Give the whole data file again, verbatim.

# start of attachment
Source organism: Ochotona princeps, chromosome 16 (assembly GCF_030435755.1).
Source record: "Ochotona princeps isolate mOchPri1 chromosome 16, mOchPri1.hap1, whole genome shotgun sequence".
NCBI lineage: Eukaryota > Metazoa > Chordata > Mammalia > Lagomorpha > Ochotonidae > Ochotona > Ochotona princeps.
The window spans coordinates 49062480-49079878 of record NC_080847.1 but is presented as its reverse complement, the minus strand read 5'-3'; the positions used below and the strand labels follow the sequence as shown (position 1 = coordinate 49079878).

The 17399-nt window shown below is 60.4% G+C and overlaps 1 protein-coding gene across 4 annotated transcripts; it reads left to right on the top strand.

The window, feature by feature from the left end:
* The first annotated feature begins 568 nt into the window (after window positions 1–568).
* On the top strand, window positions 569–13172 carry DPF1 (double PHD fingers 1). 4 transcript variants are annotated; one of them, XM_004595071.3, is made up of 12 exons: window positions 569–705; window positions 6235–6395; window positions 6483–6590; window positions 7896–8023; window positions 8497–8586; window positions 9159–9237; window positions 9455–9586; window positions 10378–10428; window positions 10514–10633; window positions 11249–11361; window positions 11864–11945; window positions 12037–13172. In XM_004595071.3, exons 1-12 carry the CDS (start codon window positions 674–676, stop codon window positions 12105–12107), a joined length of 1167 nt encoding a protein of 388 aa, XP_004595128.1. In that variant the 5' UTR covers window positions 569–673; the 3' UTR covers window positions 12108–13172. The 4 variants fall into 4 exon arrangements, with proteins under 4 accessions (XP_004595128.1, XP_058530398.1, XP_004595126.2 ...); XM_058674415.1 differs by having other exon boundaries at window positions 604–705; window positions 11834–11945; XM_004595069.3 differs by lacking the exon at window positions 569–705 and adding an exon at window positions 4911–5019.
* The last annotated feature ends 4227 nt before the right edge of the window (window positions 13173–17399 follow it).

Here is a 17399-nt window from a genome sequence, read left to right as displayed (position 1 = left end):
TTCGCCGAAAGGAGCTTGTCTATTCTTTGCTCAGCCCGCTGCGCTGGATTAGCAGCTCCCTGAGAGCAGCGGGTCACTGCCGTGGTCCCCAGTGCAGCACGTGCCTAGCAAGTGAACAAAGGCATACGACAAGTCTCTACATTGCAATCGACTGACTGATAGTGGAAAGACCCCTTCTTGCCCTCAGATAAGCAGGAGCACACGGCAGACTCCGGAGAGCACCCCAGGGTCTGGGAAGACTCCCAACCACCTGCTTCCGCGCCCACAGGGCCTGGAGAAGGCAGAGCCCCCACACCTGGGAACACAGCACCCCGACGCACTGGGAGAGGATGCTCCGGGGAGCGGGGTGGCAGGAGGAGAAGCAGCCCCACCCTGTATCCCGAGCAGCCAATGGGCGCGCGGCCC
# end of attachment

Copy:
Source organism: Ochotona princeps, chromosome 16 (assembly GCF_030435755.1).
Source record: "Ochotona princeps isolate mOchPri1 chromosome 16, mOchPri1.hap1, whole genome shotgun sequence".
NCBI lineage: Eukaryota > Metazoa > Chordata > Mammalia > Lagomorpha > Ochotonidae > Ochotona > Ochotona princeps.
The window spans coordinates 49062480-49079878 of record NC_080847.1 but is presented as its reverse complement, the minus strand read 5'-3'; the positions used below and the strand labels follow the sequence as shown (position 1 = coordinate 49079878).

The 17399-nt window shown below is 60.4% G+C and overlaps 1 protein-coding gene across 4 annotated transcripts; it reads left to right on the top strand.

The window, feature by feature from the left end:
* The first annotated feature begins 568 nt into the window (after window positions 1–568).
* On the top strand, window positions 569–13172 carry DPF1 (double PHD fingers 1). 4 transcript variants are annotated; one of them, XM_004595071.3, is made up of 12 exons: window positions 569–705; window positions 6235–6395; window positions 6483–6590; window positions 7896–8023; window positions 8497–8586; window positions 9159–9237; window positions 9455–9586; window positions 10378–10428; window positions 10514–10633; window positions 11249–11361; window positions 11864–11945; window positions 12037–13172. In XM_004595071.3, exons 1-12 carry the CDS (start codon window positions 674–676, stop codon window positions 12105–12107), a joined length of 1167 nt encoding a protein of 388 aa, XP_004595128.1. In that variant the 5' UTR covers window positions 569–673; the 3' UTR covers window positions 12108–13172. The 4 variants fall into 4 exon arrangements, with proteins under 4 accessions (XP_004595128.1, XP_058530398.1, XP_004595126.2 ...); XM_058674415.1 differs by having other exon boundaries at window positions 604–705; window positions 11834–11945; XM_004595069.3 differs by lacking the exon at window positions 569–705 and adding an exon at window positions 4911–5019.
* The last annotated feature ends 4227 nt before the right edge of the window (window positions 13173–17399 follow it).

Here is a 17399-nt window from a genome sequence, read left to right as displayed (position 1 = left end):
TTCGCCGAAAGGAGCTTGTCTATTCTTTGCTCAGCCCGCTGCGCTGGATTAGCAGCTCCCTGAGAGCAGCGGGTCACTGCCGTGGTCCCCAGTGCAGCACGTGCCTAGCAAGTGAACAAAGGCATACGACAAGTCTCTACATTGCAATCGACTGACTGATAGTGGAAAGACCCCTTCTTGCCCTCAGATAAGCAGGAGCACACGGCAGACTCCGGAGAGCACCCCAGGGTCTGGGAAGACTCCCAACCACCTGCTTCCGCGCCCACAGGGCCTGGAGAAGGCAGAGCCCCCACACCTGGGAACACAGCACCCCGACGCACTGGGAGAGGATGCTCCGGGGAGCGGGGTGGCAGGAGGAGAAGCAGCCCCACCCTGTATCCCGAGCAGCCAATGGGCGCGCGGCCC